Qualcomm's attorney in the trial against the U.S. Federal Trade Commission that kicked off on Friday presented data that show Qualcomm is not dominant in the world’s two biggest handset makers - Samsung and Huawei.
The two largest smart phone makers in the world supply a majority of their own modem chips to help their devices connect to wireless data networks, according to Bob Van Nest, an attorney representing Qualcomm in the case.
Van Nest said that Huawei internally sources 54 percent of the modem chips it puts in its devices and gets only 22 percent of its modems from Qualcomm, with the remainder coming from other unnamed makers. Samsung internally sources 52 percent of the modem chips it uses, with 38 percent from Qualcomm and the rest from other makers, according to Qualcomm's attorney.
Huawei and Samsung did not provide any comment.
The trial between the U.S. Federal Trade Commission and Qualcomm started on Friday in a federal courtroom in California, with FTC representatives arguing that Qualcomm engaged in anticompetitive patent licensing practices to preserve a monopoly on modem chips. The case is being closely watched because it may shed light on the likely eventual outcome of the global legal battle between Apple and Qualcomm.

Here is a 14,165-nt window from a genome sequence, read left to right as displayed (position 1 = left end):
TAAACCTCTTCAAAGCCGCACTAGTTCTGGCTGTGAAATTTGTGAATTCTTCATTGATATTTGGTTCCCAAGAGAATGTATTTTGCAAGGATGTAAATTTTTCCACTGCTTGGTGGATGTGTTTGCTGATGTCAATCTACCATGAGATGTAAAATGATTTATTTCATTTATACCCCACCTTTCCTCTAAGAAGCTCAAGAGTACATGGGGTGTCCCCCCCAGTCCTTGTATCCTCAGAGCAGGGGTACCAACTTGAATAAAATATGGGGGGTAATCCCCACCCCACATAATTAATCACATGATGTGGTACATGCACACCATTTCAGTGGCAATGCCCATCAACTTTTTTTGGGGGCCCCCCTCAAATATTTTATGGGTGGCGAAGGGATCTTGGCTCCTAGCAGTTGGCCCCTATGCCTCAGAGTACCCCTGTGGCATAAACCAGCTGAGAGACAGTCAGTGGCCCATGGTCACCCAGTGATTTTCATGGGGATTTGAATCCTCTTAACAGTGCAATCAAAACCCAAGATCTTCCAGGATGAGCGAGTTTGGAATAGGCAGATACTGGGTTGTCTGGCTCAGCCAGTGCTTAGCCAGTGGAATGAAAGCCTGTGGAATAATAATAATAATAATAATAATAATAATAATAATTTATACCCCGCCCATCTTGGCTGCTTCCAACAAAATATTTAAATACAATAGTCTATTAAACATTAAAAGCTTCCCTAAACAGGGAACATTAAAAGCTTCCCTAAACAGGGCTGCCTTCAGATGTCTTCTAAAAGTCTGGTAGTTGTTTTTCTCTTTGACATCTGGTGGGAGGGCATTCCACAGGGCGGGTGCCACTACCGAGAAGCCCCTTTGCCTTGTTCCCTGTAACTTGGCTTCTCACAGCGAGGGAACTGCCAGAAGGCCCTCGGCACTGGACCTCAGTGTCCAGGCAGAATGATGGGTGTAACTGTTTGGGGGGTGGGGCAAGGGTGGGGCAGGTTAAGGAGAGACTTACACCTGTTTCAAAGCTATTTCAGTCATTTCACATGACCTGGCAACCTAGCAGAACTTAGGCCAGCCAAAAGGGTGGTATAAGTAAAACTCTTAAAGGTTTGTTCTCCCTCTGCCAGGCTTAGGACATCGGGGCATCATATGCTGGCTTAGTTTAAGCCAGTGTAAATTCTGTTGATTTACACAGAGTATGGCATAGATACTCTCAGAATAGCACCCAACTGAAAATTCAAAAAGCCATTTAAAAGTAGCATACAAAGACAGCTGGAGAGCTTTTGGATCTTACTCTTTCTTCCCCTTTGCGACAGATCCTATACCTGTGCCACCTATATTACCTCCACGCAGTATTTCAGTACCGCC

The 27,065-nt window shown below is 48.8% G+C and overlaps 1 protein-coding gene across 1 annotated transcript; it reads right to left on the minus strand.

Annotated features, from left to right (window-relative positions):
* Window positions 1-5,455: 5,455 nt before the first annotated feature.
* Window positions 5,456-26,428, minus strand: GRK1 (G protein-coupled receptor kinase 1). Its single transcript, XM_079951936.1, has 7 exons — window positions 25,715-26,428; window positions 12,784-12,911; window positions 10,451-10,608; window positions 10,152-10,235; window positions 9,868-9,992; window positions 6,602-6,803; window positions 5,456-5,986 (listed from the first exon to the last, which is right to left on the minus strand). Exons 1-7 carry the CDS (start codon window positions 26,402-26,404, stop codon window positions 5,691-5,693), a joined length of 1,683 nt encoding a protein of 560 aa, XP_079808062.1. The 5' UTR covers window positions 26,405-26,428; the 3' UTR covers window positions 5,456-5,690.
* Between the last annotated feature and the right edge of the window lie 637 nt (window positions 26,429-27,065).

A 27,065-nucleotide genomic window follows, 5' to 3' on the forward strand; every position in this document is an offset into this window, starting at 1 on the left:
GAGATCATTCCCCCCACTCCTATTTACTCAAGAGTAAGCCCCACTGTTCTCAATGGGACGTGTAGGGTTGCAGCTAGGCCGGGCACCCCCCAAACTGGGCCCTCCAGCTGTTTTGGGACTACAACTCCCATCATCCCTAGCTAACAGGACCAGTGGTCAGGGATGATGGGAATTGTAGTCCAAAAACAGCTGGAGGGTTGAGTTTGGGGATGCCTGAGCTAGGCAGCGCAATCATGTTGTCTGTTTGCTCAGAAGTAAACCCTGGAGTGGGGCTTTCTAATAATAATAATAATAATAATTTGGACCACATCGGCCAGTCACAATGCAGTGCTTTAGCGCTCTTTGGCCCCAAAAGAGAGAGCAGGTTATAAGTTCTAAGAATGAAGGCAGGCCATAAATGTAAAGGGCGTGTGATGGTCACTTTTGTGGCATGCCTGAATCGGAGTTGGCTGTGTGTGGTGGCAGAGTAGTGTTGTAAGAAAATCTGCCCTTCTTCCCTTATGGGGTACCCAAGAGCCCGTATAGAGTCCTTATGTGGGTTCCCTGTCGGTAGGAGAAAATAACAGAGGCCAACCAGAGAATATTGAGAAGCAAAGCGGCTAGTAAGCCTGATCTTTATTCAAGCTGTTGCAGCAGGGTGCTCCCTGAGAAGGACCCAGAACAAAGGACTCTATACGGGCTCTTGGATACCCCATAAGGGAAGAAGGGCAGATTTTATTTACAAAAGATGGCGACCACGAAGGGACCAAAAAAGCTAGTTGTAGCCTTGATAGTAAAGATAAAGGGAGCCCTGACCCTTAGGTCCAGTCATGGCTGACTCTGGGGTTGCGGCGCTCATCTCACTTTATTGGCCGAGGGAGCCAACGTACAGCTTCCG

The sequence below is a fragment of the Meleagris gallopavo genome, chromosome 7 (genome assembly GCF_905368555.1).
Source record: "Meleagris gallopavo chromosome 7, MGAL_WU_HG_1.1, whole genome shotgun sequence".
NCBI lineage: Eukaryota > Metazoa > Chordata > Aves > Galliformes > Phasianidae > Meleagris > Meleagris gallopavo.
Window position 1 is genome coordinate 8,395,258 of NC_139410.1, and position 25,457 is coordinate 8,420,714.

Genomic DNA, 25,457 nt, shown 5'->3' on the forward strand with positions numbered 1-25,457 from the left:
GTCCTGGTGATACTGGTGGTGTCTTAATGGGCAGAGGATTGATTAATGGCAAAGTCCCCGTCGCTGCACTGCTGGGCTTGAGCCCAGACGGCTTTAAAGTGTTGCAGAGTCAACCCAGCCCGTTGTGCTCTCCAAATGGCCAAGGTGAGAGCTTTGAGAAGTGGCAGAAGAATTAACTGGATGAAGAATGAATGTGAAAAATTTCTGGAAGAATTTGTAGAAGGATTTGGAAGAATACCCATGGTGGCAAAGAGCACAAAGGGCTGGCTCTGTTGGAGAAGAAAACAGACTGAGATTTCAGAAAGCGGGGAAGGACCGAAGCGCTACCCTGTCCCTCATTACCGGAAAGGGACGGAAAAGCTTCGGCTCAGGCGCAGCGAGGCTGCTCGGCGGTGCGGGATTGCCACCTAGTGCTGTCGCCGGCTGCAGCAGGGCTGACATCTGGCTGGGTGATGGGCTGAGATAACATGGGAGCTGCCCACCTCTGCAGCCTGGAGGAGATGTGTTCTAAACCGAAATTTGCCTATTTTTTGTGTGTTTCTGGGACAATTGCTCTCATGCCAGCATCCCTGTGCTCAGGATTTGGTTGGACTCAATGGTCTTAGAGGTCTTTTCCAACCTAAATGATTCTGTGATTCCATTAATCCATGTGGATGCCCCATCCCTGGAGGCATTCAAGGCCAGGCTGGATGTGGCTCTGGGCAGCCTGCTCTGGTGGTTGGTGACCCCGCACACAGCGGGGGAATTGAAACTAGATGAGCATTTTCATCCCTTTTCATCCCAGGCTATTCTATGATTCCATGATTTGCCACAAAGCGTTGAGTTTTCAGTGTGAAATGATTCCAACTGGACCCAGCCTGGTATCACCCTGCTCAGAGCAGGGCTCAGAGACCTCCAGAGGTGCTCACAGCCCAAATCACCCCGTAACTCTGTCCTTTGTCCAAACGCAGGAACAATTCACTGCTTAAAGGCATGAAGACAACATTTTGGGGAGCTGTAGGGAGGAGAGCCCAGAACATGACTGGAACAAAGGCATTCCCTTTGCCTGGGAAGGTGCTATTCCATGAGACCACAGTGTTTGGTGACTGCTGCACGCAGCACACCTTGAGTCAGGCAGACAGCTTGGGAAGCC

Apple has alleged that Qualcomm engaged in illegal business practices, and Qualcomm in turn has alleged Apple violated its patents, scoring victories in China and Germany last month.
Qualcomm has argued its licensing practices follow long-established industry norms and that it charges broadly the same licensing rates that it had for many years before it ever started selling chips.
Apple depends on Intel and Qualcomm for modem chips, though the iPhones released in 2018 use Intel modems exclusively. But Apple is rumored to develop its own modem chip.